Cycling has become increasingly popular over the years. New bike trails open up regularly, and you can easily find awesome locations to take your bike for a spin. However, if you’ve ever tried taking your bicycle on a road trip, you know how hard it can be to transport a bike if you don’t have the proper equipment. That’s why getting one of the best bike racks on the market is well worth the investment.
From hitch and trunk mounts to roof racks, bike racks make loading up your bike a piece of cake. Not only that, but you can also rest assured that your bike will get to your destination in one piece, without damaging your vehicle. Below we’ve outlined a handful of the best bike racks on the market and included a few features and considerations you will want to take into account when buying your next bike rack.
Types of Car Bike Racks
There are a few different kinds of bike racks out there. Knowing what type of bike rack will work best for you (and that will fit your vehicle) will help you narrow down the options.
Hitch Mount Bike Rack
These may be the most popular rack style for bikes. Hitch mount bike racks, as you might guess, attach to the hitch at the back of your vehicle. Most hitch racks are compatible with 1.25 or 2-inch receivers. You can then load up the bikes on top of the tray-like bicycle carrier attachment and secure them in place.
The most recent hitch mount racks can be folded up or tilted out of the way when you’re not using them. This is particularly handy if you don’t want to frequently take the rack on and off of your hitch. Their only disadvantage is that they elongate your vehicle. Thus, when you’re parking, you have to be mindful of the added cargo at the back.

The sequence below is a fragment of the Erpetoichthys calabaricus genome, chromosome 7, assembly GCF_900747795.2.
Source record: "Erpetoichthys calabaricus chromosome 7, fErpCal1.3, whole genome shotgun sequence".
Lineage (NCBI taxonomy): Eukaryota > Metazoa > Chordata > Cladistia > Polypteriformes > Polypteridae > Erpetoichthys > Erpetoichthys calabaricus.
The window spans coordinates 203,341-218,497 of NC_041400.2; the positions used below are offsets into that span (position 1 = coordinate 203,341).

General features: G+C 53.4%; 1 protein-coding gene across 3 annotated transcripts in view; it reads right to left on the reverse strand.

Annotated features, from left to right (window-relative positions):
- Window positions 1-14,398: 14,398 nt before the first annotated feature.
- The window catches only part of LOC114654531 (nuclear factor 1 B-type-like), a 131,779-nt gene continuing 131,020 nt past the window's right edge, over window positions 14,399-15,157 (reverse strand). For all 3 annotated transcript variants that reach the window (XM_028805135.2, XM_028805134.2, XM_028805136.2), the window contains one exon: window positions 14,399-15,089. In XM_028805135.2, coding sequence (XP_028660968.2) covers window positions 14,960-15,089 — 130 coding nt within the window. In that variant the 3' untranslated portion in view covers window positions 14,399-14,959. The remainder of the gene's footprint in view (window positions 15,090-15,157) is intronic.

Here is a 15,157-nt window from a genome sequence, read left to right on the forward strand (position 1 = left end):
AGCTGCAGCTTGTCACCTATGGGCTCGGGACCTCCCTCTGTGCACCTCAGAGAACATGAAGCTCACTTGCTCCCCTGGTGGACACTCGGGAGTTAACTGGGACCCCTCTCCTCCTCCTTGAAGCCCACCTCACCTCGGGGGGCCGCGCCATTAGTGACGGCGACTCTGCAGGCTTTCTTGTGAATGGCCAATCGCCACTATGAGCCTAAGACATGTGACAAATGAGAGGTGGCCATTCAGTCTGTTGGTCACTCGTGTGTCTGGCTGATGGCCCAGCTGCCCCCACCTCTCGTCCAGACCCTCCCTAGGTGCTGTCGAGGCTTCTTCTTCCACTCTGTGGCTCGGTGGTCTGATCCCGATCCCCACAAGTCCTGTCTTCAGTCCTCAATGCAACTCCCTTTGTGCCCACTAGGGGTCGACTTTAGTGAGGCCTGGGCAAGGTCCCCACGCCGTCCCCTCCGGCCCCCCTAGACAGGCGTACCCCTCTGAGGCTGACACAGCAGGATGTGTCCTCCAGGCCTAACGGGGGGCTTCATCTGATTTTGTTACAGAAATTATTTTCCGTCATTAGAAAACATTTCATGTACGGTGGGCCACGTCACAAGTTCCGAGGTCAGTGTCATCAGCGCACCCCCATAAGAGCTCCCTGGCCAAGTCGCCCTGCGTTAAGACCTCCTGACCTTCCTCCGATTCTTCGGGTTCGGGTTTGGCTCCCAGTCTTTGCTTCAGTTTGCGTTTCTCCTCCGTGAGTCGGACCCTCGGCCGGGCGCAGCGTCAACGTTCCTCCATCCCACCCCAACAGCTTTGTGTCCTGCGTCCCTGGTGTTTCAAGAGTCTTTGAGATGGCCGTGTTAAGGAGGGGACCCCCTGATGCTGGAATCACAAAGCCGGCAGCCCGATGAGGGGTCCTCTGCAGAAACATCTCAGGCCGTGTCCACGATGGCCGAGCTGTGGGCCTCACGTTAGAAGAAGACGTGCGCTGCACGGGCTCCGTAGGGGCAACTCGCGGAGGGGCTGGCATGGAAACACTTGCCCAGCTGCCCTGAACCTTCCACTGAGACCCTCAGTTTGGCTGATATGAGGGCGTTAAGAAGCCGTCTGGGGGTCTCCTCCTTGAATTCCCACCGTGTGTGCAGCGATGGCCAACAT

Roof Bike Rack
Roof mount racks are also very popular and come in three types. The first is known as a complete rack system, meaning that you attach it to the bare roof of your vehicle. The second looks like a tray and mounts on your vehicle’s factory roof crossbars (assuming your vehicle has crossbars). The third and last type has suction cups to hold it in place.
There are only two downsides to roof racks, in our expert opinion. The first is that you’ll need some muscle to load your bike on top of your vehicle’s roof (and some height if you have an SUV or truck). The second is that when you’re driving into a garage, under trees, or in any other area with low-clearance, you will need to remember you have the bikes up top.
Trunk Mounted Rack
Trunk-mounted racks attach to your vehicle using a system of straps and hooks. Together, they create enough tension to hold the rack (and the bikes) safely in place. These are typically the cheapest and most hassle-free options.
Since they’re the most temporary racks, they come with a fair amount of disadvantages. For starters, they don’t lock to the vehicle, which puts your bikes more at risk of being stolen. Secondly, with bikes on the mounted rack, you lose access to your vehicle’s trunk. It will also be harder to see through your rear-view mirror (a backup camera might solve that problem).